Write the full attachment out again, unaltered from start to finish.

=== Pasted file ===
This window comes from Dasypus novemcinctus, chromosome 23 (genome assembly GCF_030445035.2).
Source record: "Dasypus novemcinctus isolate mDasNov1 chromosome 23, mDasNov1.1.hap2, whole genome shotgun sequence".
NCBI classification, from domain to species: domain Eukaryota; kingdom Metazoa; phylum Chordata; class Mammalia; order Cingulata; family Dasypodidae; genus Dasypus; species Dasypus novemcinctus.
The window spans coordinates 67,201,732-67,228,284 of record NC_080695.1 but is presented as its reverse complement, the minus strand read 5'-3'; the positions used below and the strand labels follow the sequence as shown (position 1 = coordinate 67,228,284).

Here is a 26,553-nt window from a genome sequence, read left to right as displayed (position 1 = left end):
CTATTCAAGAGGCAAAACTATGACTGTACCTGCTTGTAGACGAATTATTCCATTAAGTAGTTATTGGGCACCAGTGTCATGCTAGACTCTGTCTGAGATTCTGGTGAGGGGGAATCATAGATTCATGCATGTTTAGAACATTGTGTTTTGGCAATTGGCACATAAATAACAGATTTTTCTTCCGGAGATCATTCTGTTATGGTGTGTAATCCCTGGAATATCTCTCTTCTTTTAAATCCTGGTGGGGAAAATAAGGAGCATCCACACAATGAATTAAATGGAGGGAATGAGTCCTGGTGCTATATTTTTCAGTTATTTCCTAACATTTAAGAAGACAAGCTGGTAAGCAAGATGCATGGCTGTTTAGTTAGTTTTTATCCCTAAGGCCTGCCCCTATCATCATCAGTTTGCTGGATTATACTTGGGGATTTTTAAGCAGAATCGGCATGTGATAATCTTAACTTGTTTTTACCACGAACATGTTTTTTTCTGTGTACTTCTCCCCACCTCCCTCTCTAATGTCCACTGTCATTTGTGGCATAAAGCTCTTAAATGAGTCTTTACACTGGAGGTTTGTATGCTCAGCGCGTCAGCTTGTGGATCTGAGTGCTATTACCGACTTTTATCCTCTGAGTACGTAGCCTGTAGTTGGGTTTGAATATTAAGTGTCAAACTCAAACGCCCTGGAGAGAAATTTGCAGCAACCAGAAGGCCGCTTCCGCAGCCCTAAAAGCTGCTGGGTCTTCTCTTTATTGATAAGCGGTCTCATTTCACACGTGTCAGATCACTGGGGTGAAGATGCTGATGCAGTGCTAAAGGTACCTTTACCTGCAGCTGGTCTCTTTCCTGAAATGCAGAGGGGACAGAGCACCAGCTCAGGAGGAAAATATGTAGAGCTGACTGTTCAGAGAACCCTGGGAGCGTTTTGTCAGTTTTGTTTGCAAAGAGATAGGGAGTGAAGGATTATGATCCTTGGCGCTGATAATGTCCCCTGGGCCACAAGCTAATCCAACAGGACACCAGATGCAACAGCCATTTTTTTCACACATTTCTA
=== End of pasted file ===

This window comes from Dasypus novemcinctus, chromosome 23 (genome assembly GCF_030445035.2).
Source record: "Dasypus novemcinctus isolate mDasNov1 chromosome 23, mDasNov1.1.hap2, whole genome shotgun sequence".
NCBI classification, from domain to species: domain Eukaryota; kingdom Metazoa; phylum Chordata; class Mammalia; order Cingulata; family Dasypodidae; genus Dasypus; species Dasypus novemcinctus.
The window spans coordinates 67,201,732-67,228,284 of record NC_080695.1 but is presented as its reverse complement, the minus strand read 5'-3'; the positions used below and the strand labels follow the sequence as shown (position 1 = coordinate 67,228,284).

Here is a 26,553-nt window from a genome sequence, read left to right as displayed (position 1 = left end):
CTATTCAAGAGGCAAAACTATGACTGTACCTGCTTGTAGACGAATTATTCCATTAAGTAGTTATTGGGCACCAGTGTCATGCTAGACTCTGTCTGAGATTCTGGTGAGGGGGAATCATAGATTCATGCATGTTTAGAACATTGTGTTTTGGCAATTGGCACATAAATAACAGATTTTTCTTCCGGAGATCATTCTGTTATGGTGTGTAATCCCTGGAATATCTCTCTTCTTTTAAATCCTGGTGGGGAAAATAAGGAGCATCCACACAATGAATTAAATGGAGGGAATGAGTCCTGGTGCTATATTTTTCAGTTATTTCCTAACATTTAAGAAGACAAGCTGGTAAGCAAGATGCATGGCTGTTTAGTTAGTTTTTATCCCTAAGGCCTGCCCCTATCATCATCAGTTTGCTGGATTATACTTGGGGATTTTTAAGCAGAATCGGCATGTGATAATCTTAACTTGTTTTTACCACGAACATGTTTTTTTCTGTGTACTTCTCCCCACCTCCCTCTCTAATGTCCACTGTCATTTGTGGCATAAAGCTCTTAAATGAGTCTTTACACTGGAGGTTTGTATGCTCAGCGCGTCAGCTTGTGGATCTGAGTGCTATTACCGACTTTTATCCTCTGAGTACGTAGCCTGTAGTTGGGTTTGAATATTAAGTGTCAAACTCAAACGCCCTGGAGAGAAATTTGCAGCAACCAGAAGGCCGCTTCCGCAGCCCTAAAAGCTGCTGGGTCTTCTCTTTATTGATAAGCGGTCTCATTTCACACGTGTCAGATCACTGGGGTGAAGATGCTGATGCAGTGCTAAAGGTACCTTTACCTGCAGCTGGTCTCTTTCCTGAAATGCAGAGGGGACAGAGCACCAGCTCAGGAGGAAAATATGTAGAGCTGACTGTTCAGAGAACCCTGGGAGCGTTTTGTCAGTTTTGTTTGCAAAGAGATAGGGAGTGAAGGATTATGATCCTTGGCGCTGATAATGTCCCCTGGGCCACAAGCTAATCCAACAGGACACCAGATGCAACAGCCATTTTTTTCACACATTTCTA